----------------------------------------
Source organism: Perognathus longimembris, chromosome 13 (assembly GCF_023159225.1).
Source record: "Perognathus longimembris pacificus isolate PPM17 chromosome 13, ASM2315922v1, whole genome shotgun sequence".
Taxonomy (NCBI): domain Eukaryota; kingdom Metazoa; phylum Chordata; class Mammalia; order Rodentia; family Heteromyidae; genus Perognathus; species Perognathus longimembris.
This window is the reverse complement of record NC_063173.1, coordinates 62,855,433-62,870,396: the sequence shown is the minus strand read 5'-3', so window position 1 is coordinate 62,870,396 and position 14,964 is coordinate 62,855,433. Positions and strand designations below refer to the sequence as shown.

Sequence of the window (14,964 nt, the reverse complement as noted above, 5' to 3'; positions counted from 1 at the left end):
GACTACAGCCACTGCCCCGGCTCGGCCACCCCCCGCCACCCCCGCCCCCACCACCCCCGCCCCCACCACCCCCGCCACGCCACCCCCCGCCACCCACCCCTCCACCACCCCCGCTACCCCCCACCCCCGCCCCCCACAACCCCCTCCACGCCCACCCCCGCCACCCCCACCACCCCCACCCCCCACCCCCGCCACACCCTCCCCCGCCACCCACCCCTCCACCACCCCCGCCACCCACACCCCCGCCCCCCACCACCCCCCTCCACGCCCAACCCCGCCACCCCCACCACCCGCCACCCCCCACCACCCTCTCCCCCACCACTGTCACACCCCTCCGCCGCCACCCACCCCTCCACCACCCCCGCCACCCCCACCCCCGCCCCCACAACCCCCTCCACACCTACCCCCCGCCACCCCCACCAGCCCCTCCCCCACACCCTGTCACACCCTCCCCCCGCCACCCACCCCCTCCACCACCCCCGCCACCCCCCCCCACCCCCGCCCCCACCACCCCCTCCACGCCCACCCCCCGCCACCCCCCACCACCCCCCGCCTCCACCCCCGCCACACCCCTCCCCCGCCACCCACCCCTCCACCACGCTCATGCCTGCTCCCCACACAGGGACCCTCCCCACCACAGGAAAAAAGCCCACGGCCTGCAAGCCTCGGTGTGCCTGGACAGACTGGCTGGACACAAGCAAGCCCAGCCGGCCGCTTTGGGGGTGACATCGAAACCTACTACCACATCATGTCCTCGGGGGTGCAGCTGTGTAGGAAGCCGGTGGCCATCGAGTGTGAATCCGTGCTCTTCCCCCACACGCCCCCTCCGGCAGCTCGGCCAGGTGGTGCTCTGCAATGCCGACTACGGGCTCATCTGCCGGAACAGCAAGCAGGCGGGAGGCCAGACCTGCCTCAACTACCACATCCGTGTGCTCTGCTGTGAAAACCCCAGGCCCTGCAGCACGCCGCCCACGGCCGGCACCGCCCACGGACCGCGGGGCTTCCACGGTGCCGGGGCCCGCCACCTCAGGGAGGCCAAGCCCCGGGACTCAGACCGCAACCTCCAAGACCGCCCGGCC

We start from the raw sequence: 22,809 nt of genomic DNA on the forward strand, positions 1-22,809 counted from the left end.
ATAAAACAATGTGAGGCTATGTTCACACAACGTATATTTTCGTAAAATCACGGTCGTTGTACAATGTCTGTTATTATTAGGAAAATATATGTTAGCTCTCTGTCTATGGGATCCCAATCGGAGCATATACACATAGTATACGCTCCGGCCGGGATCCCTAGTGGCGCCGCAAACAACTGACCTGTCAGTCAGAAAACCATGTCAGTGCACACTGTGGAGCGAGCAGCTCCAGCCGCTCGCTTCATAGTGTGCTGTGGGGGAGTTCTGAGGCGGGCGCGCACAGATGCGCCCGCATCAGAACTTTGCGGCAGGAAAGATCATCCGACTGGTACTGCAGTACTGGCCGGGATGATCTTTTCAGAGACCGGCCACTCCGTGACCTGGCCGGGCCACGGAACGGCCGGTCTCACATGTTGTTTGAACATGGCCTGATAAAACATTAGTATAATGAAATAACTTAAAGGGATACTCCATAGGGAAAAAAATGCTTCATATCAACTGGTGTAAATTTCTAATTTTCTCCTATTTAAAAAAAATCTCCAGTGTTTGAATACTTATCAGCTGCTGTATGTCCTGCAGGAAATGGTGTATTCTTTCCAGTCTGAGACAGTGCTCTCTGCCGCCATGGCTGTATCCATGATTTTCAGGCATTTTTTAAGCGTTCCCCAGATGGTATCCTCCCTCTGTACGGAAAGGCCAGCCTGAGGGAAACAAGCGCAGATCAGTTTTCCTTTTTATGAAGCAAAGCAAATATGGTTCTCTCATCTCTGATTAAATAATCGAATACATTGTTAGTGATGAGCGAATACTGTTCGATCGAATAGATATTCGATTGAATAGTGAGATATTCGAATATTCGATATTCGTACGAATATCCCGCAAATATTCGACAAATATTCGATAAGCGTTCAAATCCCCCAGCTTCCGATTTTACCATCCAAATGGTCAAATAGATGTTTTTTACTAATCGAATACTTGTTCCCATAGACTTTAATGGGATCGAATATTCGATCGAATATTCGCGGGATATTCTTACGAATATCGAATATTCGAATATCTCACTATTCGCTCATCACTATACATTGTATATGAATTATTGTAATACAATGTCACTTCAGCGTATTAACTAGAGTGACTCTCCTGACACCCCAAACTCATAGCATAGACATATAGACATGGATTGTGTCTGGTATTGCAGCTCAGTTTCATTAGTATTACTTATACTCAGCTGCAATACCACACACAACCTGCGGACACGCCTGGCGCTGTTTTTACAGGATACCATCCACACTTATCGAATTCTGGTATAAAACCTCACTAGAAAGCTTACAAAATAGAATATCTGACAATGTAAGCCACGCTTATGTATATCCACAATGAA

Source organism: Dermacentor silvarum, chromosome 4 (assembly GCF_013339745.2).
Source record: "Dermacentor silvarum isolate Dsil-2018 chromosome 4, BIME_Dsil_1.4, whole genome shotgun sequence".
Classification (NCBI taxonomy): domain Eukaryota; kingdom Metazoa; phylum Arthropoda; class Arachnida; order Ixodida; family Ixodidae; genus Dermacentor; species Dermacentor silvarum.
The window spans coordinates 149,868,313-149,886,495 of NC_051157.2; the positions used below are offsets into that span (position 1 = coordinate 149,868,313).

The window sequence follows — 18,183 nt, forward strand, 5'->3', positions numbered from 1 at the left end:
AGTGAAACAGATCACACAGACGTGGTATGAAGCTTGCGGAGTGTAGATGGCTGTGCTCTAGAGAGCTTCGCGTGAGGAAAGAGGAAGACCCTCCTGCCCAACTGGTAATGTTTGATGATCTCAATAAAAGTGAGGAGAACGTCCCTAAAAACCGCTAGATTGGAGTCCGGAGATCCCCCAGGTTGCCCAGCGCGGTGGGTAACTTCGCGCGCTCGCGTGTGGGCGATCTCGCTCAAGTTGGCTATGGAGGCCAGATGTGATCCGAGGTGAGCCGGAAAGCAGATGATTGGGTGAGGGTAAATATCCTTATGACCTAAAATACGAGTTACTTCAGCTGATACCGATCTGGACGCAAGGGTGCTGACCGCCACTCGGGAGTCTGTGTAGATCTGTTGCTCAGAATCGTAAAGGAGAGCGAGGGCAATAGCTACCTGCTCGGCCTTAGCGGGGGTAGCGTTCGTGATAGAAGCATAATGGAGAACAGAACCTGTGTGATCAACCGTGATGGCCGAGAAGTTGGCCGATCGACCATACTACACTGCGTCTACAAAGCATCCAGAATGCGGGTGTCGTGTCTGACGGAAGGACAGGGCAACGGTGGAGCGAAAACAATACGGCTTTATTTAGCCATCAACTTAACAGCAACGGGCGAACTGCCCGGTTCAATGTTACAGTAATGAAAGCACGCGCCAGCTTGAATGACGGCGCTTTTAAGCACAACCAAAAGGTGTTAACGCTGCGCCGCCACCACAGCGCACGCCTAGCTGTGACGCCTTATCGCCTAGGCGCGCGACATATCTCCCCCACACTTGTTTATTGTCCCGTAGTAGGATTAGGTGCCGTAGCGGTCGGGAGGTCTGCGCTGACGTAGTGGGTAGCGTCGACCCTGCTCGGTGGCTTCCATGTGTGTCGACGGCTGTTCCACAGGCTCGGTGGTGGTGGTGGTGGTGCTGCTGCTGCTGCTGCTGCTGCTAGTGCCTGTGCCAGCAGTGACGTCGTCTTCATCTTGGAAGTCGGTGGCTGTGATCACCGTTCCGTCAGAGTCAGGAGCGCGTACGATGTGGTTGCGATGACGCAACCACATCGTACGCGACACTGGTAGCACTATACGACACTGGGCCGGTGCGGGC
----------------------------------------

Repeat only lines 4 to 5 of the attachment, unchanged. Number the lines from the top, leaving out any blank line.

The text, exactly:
This window is the reverse complement of record NC_063173.1, coordinates 62,855,433-62,870,396: the sequence shown is the minus strand read 5'-3', so window position 1 is coordinate 62,870,396 and position 14,964 is coordinate 62,855,433. Positions and strand designations below refer to the sequence as shown.

Sequence of the window (14,964 nt, the reverse complement as noted above, 5' to 3'; positions counted from 1 at the left end):